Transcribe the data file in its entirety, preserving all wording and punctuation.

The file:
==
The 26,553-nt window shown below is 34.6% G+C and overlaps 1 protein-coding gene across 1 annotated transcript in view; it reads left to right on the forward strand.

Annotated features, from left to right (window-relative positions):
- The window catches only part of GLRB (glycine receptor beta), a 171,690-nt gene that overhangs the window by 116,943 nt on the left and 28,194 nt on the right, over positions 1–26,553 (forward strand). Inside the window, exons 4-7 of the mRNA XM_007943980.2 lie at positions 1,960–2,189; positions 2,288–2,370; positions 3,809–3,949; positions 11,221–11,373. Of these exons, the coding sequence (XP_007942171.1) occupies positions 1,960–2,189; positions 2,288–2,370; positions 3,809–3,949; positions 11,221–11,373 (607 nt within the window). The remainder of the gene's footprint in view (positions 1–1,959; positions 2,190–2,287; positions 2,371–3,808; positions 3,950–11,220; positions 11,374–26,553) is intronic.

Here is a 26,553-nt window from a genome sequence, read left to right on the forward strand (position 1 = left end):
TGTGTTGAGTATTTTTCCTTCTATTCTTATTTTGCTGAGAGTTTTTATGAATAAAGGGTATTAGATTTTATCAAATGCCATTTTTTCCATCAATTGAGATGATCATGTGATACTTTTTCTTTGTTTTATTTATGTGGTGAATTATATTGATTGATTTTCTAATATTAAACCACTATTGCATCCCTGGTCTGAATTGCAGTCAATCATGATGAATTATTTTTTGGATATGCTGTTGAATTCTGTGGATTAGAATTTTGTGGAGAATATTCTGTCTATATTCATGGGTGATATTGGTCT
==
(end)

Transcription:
The 26,553-nt window shown below is 34.6% G+C and overlaps 1 protein-coding gene across 1 annotated transcript in view; it reads left to right on the forward strand.

Annotated features, from left to right (window-relative positions):
- The window catches only part of GLRB (glycine receptor beta), a 171,690-nt gene that overhangs the window by 116,943 nt on the left and 28,194 nt on the right, over positions 1–26,553 (forward strand). Inside the window, exons 4-7 of the mRNA XM_007943980.2 lie at positions 1,960–2,189; positions 2,288–2,370; positions 3,809–3,949; positions 11,221–11,373. Of these exons, the coding sequence (XP_007942171.1) occupies positions 1,960–2,189; positions 2,288–2,370; positions 3,809–3,949; positions 11,221–11,373 (607 nt within the window). The remainder of the gene's footprint in view (positions 1–1,959; positions 2,190–2,287; positions 2,371–3,808; positions 3,950–11,220; positions 11,374–26,553) is intronic.

Here is a 26,553-nt window from a genome sequence, read left to right on the forward strand (position 1 = left end):
TGTGTTGAGTATTTTTCCTTCTATTCTTATTTTGCTGAGAGTTTTTATGAATAAAGGGTATTAGATTTTATCAAATGCCATTTTTTCCATCAATTGAGATGATCATGTGATACTTTTTCTTTGTTTTATTTATGTGGTGAATTATATTGATTGATTTTCTAATATTAAACCACTATTGCATCCCTGGTCTGAATTGCAGTCAATCATGATGAATTATTTTTTGGATATGCTGTTGAATTCTGTGGATTAGAATTTTGTGGAGAATATTCTGTCTATATTCATGGGTGATATTGGTCT